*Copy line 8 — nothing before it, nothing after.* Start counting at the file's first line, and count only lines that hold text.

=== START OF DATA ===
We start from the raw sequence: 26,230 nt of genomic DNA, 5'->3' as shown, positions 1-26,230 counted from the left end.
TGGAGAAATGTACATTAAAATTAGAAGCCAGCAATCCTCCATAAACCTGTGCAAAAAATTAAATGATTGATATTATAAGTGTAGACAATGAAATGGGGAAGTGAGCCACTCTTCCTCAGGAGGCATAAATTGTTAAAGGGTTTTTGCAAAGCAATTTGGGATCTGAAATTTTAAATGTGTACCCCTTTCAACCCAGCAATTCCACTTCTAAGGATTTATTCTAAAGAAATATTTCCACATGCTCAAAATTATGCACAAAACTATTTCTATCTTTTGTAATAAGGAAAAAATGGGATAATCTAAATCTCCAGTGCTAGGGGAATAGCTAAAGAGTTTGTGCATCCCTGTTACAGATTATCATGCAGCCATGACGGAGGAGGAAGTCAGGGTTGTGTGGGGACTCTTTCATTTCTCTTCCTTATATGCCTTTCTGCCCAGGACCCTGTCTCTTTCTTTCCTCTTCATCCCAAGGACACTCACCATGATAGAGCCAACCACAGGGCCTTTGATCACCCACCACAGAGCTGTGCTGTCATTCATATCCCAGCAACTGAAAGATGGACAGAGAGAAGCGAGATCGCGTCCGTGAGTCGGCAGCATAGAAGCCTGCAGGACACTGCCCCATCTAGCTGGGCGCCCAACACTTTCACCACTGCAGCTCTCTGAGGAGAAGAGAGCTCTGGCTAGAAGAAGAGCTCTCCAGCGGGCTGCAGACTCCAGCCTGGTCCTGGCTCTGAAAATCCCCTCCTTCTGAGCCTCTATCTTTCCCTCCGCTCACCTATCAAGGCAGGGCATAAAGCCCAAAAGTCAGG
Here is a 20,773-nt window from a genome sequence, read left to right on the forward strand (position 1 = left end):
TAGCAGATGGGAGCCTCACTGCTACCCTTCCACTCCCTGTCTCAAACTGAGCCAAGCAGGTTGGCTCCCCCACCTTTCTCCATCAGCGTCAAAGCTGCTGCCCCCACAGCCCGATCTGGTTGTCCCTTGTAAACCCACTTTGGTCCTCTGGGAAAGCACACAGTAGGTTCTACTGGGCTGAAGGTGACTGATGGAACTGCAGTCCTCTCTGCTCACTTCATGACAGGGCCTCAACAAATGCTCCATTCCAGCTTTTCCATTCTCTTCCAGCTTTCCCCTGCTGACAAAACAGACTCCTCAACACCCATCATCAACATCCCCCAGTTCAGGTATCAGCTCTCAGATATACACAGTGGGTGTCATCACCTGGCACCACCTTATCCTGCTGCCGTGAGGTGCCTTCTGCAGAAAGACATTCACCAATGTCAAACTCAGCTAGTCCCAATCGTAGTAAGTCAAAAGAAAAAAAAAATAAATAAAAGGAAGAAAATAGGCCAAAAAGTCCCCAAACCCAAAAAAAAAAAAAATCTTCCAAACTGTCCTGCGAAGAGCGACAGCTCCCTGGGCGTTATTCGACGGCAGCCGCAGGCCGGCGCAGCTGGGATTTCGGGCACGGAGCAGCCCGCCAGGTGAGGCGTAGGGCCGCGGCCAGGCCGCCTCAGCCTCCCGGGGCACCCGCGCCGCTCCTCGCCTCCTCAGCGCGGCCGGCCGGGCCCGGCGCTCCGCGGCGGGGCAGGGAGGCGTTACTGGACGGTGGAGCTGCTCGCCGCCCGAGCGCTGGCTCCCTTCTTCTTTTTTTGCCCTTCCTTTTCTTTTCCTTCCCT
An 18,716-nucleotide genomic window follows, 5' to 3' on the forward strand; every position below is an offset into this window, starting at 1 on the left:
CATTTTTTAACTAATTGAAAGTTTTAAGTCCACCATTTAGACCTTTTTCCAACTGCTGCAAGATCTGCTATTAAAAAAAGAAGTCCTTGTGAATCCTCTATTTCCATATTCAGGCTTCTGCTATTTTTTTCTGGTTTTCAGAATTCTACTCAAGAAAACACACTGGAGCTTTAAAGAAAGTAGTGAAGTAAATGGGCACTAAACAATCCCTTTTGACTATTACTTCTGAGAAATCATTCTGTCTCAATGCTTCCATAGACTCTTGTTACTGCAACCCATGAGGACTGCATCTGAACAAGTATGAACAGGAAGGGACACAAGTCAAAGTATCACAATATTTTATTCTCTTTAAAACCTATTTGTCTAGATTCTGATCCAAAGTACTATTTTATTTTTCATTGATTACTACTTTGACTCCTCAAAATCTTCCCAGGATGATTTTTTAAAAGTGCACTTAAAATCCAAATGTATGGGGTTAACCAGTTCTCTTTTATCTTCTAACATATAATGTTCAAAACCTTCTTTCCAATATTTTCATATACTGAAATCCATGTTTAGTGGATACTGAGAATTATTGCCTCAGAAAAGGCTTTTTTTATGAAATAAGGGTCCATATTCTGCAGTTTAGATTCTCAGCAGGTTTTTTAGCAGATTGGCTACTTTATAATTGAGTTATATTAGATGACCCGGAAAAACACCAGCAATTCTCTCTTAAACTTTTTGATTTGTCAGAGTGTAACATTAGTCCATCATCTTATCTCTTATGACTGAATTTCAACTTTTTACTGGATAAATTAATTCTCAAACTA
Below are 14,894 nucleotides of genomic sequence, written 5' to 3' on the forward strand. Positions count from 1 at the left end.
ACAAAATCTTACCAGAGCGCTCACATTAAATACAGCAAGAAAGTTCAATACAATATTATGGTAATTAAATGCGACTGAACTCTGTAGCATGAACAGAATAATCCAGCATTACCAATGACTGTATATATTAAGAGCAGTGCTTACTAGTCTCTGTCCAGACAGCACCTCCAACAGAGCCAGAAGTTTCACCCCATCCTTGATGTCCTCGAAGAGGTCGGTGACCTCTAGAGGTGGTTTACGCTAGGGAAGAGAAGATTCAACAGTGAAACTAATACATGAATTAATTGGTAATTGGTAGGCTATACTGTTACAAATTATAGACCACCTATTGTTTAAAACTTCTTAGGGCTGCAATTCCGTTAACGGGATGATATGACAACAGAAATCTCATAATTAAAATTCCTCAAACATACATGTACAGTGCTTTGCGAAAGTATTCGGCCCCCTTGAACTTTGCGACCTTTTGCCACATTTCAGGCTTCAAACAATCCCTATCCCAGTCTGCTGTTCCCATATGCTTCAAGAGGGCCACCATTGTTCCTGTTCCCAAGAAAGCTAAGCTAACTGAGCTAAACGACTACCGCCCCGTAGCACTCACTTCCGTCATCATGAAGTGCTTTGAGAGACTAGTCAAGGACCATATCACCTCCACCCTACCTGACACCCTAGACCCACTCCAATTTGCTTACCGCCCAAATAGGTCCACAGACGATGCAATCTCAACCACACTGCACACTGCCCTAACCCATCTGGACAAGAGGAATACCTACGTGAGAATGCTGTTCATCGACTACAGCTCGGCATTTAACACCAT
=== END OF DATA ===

ACAAAATCTTACCAGAGCGCTCACATTAAATACAGCAAGAAAGTTCAATACAATATTATGGTAATTAAATGCGACTGAACTCTGTAGCATGAACAGAATAATCCAGCATTACCAATGACTGTATATATTAAGAGCAGTGCTTACTAGTCTCTGTCCAGACAGCACCTCCAACAGAGCCAGAAGTTTCACCCCATCCTTGATGTCCTCGAAGAGGTCGGTGACCTCTAGAGGTGGTTTACGCTAGGGAAGAGAAGATTCAACAGTGAAACTAATACATGAATTAATTGGTAATTGGTAGGCTATACTGTTACAAATTATAGACCACCTATTGTTTAAAACTTCTTAGGGCTGCAATTCCGTTAACGGGATGATATGACAACAGAAATCTCATAATTAAAATTCCTCAAACATACATGTACAGTGCTTTGCGAAAGTATTCGGCCCCCTTGAACTTTGCGACCTTTTGCCACATTTCAGGCTTCAAACAATCCCTATCCCAGTCTGCTGTTCCCATATGCTTCAAGAGGGCCACCATTGTTCCTGTTCCCAAGAAAGCTAAGCTAACTGAGCTAAACGACTACCGCCCCGTAGCACTCACTTCCGTCATCATGAAGTGCTTTGAGAGACTAGTCAAGGACCATATCACCTCCACCCTACCTGACACCCTAGACCCACTCCAATTTGCTTACCGCCCAAATAGGTCCACAGACGATGCAATCTCAACCACACTGCACACTGCCCTAACCCATCTGGACAAGAGGAATACCTACGTGAGAATGCTGTTCATCGACTACAGCTCGGCATTTAACACCAT